Algebra is introduced in seventh grade and students work with signed numbers, polynomials, the Golden Rule, and the “unwrapping” principle. Mathematics classes cover exponents and notation, metric measurement, the order of operations, signed numbers, factoring, graphic representation of data, and work with variables, expressions, and equations. Students also learn to evaluate algebraic expressions, to use formulas, to add and subtract like terms, and to write and solve equations. Problems of geometric measurement – perimeter, area, and volume – are solved through algebraic equations.
In geometry, seventh-grade students explore the pentagon and pentagram, the spiral, and the Golden Mean. The students see that these principles underlie natural forms such as the chambered nautilus and the pine cone as well as paintings and works of architecture. The class studies the Fibonacci series of numbers and the Pythagorean Theorem. Students also learn perspective drawing and create a portfolio of geometric drawings, carefully constructed using geometric instruments.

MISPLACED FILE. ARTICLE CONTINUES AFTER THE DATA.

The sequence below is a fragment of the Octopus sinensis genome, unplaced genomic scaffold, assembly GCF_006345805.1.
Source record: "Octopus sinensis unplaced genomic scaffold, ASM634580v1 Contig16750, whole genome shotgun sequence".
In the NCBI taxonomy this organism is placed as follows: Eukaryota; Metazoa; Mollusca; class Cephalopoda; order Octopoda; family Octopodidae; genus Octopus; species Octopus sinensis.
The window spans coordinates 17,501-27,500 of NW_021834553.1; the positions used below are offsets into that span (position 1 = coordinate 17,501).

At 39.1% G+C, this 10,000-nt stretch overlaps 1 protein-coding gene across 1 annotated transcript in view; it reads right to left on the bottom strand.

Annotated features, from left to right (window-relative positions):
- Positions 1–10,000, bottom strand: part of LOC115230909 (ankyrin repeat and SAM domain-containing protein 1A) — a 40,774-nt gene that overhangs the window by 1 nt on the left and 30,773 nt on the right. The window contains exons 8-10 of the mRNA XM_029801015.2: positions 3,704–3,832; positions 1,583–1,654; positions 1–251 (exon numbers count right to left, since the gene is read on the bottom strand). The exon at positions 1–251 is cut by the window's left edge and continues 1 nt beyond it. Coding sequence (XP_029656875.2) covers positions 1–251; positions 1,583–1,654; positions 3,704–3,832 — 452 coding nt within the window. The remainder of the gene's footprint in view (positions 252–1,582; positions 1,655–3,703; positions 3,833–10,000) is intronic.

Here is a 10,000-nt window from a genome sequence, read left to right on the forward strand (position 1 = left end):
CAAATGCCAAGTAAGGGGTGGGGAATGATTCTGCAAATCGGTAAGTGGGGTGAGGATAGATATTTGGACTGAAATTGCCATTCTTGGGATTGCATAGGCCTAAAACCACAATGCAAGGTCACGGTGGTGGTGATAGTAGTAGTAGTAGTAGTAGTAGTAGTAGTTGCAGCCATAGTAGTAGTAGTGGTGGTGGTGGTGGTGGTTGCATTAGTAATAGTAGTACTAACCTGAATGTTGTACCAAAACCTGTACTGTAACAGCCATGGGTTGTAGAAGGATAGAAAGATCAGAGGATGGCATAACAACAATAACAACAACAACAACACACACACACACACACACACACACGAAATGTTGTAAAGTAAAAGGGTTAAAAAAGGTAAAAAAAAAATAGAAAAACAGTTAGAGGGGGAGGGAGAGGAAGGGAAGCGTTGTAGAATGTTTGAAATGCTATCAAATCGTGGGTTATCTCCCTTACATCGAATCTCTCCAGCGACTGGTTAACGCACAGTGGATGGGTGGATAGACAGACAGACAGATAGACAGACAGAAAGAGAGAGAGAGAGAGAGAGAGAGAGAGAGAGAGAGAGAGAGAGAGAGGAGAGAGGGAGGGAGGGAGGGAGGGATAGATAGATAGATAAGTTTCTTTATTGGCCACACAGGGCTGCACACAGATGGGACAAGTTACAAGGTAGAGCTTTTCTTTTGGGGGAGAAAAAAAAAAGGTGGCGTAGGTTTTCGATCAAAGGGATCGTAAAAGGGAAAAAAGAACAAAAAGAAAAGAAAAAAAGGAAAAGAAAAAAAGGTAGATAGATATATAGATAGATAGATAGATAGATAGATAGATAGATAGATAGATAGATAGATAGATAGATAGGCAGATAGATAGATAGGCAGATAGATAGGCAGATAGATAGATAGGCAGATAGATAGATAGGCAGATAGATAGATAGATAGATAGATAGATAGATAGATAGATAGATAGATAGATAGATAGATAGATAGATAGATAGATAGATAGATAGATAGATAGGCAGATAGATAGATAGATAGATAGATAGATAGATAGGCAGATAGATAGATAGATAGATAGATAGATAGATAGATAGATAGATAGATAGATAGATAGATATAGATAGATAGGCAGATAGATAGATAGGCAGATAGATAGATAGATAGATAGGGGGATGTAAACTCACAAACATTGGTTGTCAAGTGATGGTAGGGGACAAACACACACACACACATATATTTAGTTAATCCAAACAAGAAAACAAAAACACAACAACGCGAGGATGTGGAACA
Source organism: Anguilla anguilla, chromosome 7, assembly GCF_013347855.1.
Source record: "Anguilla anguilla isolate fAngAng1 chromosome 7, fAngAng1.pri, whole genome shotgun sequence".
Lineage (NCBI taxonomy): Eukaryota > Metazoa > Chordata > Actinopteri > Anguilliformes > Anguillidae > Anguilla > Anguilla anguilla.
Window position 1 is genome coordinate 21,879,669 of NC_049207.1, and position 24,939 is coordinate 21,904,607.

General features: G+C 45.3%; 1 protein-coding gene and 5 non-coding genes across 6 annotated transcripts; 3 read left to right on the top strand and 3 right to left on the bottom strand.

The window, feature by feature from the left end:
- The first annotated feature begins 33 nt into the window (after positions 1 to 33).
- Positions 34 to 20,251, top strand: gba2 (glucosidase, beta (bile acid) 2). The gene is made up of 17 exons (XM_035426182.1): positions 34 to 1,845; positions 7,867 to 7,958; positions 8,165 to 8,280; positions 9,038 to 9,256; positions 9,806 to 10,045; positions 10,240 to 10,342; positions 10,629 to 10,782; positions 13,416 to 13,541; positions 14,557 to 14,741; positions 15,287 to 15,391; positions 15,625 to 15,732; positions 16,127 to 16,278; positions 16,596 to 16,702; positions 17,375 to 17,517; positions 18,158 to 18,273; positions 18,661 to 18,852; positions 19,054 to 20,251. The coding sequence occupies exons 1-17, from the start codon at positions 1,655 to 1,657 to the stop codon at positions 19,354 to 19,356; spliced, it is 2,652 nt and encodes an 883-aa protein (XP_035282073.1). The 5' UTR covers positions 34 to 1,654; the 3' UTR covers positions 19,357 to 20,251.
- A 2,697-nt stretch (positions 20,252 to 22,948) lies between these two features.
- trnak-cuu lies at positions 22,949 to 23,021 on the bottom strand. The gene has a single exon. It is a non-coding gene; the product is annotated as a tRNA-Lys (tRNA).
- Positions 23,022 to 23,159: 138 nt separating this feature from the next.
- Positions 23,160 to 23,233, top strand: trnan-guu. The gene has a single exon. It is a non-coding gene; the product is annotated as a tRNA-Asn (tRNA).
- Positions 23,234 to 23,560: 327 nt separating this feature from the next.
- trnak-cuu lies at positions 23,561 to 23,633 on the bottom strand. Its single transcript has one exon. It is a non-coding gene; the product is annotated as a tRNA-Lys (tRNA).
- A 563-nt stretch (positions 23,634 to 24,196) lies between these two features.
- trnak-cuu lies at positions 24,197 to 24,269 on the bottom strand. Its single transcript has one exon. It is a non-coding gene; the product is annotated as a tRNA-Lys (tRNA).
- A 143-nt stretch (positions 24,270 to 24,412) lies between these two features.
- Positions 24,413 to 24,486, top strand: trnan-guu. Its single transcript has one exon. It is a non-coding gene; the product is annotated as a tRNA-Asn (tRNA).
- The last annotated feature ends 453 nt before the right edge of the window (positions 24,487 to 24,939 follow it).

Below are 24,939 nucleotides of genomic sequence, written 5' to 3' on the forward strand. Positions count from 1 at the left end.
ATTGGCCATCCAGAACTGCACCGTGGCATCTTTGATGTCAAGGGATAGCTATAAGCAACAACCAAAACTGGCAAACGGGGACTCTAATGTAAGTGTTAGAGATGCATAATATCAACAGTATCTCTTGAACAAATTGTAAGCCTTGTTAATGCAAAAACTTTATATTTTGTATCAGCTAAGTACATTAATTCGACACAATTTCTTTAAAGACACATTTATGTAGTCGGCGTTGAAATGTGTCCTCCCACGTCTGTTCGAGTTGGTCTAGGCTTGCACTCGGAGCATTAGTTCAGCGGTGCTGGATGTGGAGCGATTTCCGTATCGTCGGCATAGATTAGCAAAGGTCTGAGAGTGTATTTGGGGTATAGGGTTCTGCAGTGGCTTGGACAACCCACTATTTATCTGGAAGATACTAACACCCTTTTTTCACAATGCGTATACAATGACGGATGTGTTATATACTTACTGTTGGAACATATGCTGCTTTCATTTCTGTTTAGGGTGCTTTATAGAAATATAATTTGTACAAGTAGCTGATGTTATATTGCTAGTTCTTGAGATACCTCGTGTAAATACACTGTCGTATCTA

Eighth-grade math focuses first on algebra, including linear equations, manipulating polynomials, factoring monomials and binomials, and performing operations on negative and positive numbers. All previously introduced concepts are reviewed at a more advanced level. Students learn to solve linear equations graphically, to solve quadratic equations, and to work with rational and irrational numbers.
In geometry, students learn congruence of triangles, parallel and perpendicular segments, and the angles created by transversals. The five Platonic solids are introduced and students fashion three-dimensional models of them out of paper or clay. They learn to plot points, lines, and conic sections on a graph. Algebraic concepts begin to arise naturally as tools to solve word problems, and so, finally, algebra and geometry are integrated.